If you ever ask me what being bilingual is like, I would tell you that I’m not sure if my brain knows that it’s bilingual. In my brain, there is no separation between English and Vietnamese. I form sentences that meld the two together seamlessly. There are so many words that I only know how to say in Vietnamese, and some things I don’t know how to say at all.
This weird melding of languages has always been something I’ve been self-conscious—even embarrassed—about. I want a language that covers all my bases, a language that I know and use skillfully in every situation I faced. In many situations and conversations, even when I have much to contribute, I have chosen to remain silent for fear that my language will not deliver me, that there will be large gaps in what I want to say. But when I try to visualize what the language discrepancy in my head looks like, I try to imagine that the two languages are parts of the same choir, with Vietnamese as the alto and English the soprano. They both are necessary to the choral piece; one just fills in notes where the other cannot reach.
I’m sure that there is a fancy linguist or psychologist who can break down precisely why my brain is so confused, but as I’ve been writing and thinking more about it, I’ve realized that the spaces where both my languages fall short is more about access than proficiency. For example, I only know how to describe the process of dissecting a worm in English because I learned how to dissect a worm in English. On the other hand, I can only teach someone how to tend a rice farm in Vietnamese because I learned how to farm rice in Vietnamese.
My language has, for better or worse, been shaped by the people who surround me. An example of negative consequence is how I respond when I’m called in Vietnamese, a much more relational language. For instance, in English, we have the standard I/you construction, but in Vietnamese, I/you is complicated by your relationship in age and gender to the person to whom you’re speaking. Growing up in Nebraska, the only Viet people I ever spoke to were my parents, their friends and their elders. So completely out of habit, whenever my name is called I respond with a respectful “dạ.” This gets interesting when my friends call me and I respond “dạ” automatically, but it’s inappropriate to “dạ” people who are the same age as you.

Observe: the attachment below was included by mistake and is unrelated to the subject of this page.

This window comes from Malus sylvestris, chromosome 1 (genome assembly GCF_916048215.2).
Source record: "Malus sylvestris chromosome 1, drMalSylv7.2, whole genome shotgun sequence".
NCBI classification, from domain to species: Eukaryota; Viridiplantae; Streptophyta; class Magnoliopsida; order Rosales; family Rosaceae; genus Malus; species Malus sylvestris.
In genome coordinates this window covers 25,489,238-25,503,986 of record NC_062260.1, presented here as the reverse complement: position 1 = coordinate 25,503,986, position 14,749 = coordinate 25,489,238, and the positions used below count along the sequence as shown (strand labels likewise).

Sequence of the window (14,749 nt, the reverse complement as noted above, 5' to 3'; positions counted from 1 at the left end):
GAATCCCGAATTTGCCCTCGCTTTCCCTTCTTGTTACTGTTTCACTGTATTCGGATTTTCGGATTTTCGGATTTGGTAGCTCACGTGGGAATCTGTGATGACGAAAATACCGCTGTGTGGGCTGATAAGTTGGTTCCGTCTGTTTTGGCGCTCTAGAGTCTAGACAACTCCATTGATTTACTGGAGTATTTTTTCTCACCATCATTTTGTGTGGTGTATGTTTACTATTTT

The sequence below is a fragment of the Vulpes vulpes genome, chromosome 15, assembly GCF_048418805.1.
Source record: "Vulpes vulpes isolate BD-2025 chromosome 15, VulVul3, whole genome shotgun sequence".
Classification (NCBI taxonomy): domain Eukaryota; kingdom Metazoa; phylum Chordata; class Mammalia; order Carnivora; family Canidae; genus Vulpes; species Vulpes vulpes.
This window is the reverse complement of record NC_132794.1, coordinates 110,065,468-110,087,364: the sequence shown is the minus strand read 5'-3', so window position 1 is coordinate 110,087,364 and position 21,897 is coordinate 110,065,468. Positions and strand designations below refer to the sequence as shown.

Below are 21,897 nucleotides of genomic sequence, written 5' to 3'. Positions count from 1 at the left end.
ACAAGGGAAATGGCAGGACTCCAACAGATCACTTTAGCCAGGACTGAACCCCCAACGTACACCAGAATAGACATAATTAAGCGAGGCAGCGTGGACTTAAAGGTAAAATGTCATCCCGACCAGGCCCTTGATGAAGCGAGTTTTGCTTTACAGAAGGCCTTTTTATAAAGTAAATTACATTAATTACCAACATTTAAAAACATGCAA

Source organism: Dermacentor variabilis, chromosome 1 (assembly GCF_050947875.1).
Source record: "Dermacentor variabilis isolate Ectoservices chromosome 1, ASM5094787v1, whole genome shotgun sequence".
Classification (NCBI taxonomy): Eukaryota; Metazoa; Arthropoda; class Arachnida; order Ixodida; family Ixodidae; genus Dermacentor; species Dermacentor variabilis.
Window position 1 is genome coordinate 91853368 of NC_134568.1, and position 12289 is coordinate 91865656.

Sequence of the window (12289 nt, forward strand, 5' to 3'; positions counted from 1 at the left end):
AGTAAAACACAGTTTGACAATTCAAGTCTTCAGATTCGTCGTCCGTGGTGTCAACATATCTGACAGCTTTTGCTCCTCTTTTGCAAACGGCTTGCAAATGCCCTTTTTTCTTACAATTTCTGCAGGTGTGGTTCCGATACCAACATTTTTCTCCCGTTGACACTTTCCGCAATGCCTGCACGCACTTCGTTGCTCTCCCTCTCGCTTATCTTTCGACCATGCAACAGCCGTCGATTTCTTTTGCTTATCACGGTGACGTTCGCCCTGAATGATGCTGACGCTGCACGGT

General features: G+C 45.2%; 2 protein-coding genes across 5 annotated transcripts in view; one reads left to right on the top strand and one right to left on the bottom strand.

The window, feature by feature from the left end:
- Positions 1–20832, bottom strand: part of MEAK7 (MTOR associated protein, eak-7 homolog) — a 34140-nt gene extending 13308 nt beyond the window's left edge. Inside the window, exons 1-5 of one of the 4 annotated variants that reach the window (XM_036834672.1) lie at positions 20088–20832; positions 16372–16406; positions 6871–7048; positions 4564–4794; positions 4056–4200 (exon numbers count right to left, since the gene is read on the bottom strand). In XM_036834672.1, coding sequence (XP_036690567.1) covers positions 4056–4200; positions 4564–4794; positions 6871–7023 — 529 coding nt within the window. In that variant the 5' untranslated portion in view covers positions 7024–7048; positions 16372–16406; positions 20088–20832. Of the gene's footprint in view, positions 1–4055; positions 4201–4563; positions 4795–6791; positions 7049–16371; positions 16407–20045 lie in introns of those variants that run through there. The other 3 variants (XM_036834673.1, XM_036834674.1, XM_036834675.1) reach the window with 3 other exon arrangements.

Things get even more complicated when I’m trying to tell stories or talk to my friends and am forced to carry things I experienced in one language to the other. Translations are always tricky and rarely an exact art, and despite my love for language, I’m not good at it. I either understand whatever is said in its original language or I don’t.
A Thanksgiving tradition in my house is to find a precise English translation for the word “vô duyên.” The word has no precise word-for-word translation nor does it have an easy explanation. The fact that this game can be played, year after year, is a reminder that a lot of who I am is untranslatable. My language exists in two spheres that barely understand each other, if at all.
They say that the best way to learn a language is through immersion. This gives me hope that if I bathe myself in both languages long enough, I can fill in the gaps. English is easy. I am privileged to have ample access to texts and media in English at my fingertips. Vietnamese is a little harder. It’s not quite as easy to access reading material and media. But I’m nevertheless still aching for things to read, for language in which to dip my tongue. I’ve been asking family and friends to ship me books all the way from Vietnam, to send me links to their favorite songs, to send me their favorite TV shows. So far, I’ve received two books, and I’m excited to get through them. I will have to live with my language my whole life. I want it to be as complete as it possibly can be.
The end of Melissa Lozada-Oliva’s poem “My Spanish” has always stood out to me. It describes perfectly what being bilingual is like. She writes, “there are letters that will always stay silent/there are some words that will always escape me.” As I come to terms with myself and my ability to express myself, there are moments I will always stay silent, just like Lozada-Oliva. There are moments my language will escape me. And I need to learn to be okay with that.